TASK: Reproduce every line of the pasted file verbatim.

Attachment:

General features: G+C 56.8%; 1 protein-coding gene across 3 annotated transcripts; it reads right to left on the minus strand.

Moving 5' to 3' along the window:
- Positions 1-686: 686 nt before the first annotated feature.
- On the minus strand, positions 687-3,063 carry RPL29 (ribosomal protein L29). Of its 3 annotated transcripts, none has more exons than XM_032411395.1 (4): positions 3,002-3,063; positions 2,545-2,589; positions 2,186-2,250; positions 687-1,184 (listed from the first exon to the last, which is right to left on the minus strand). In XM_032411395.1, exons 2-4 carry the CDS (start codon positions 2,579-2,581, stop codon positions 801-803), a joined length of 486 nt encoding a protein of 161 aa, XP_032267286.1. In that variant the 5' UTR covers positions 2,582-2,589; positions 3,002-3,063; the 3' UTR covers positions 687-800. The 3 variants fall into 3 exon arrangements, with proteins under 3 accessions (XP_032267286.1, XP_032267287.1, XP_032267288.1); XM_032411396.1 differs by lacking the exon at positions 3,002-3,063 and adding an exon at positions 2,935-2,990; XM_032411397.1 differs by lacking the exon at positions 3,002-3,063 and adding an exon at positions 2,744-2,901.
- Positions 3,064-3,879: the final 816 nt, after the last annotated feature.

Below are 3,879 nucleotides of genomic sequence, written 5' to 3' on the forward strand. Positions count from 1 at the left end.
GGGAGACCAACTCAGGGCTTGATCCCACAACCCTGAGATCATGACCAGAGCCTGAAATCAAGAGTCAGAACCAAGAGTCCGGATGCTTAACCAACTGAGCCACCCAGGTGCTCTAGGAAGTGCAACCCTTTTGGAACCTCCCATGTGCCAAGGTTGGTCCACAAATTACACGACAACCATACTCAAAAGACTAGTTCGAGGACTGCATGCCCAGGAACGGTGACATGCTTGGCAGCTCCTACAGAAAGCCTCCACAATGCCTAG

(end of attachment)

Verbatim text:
General features: G+C 56.8%; 1 protein-coding gene across 3 annotated transcripts; it reads right to left on the minus strand.

Moving 5' to 3' along the window:
- Positions 1-686: 686 nt before the first annotated feature.
- On the minus strand, positions 687-3,063 carry RPL29 (ribosomal protein L29). Of its 3 annotated transcripts, none has more exons than XM_032411395.1 (4): positions 3,002-3,063; positions 2,545-2,589; positions 2,186-2,250; positions 687-1,184 (listed from the first exon to the last, which is right to left on the minus strand). In XM_032411395.1, exons 2-4 carry the CDS (start codon positions 2,579-2,581, stop codon positions 801-803), a joined length of 486 nt encoding a protein of 161 aa, XP_032267286.1. In that variant the 5' UTR covers positions 2,582-2,589; positions 3,002-3,063; the 3' UTR covers positions 687-800. The 3 variants fall into 3 exon arrangements, with proteins under 3 accessions (XP_032267286.1, XP_032267287.1, XP_032267288.1); XM_032411396.1 differs by lacking the exon at positions 3,002-3,063 and adding an exon at positions 2,935-2,990; XM_032411397.1 differs by lacking the exon at positions 3,002-3,063 and adding an exon at positions 2,744-2,901.
- Positions 3,064-3,879: the final 816 nt, after the last annotated feature.

Below are 3,879 nucleotides of genomic sequence, written 5' to 3' on the forward strand. Positions count from 1 at the left end.
GGGAGACCAACTCAGGGCTTGATCCCACAACCCTGAGATCATGACCAGAGCCTGAAATCAAGAGTCAGAACCAAGAGTCCGGATGCTTAACCAACTGAGCCACCCAGGTGCTCTAGGAAGTGCAACCCTTTTGGAACCTCCCATGTGCCAAGGTTGGTCCACAAATTACACGACAACCATACTCAAAAGACTAGTTCGAGGACTGCATGCCCAGGAACGGTGACATGCTTGGCAGCTCCTACAGAAAGCCTCCACAATGCCTAG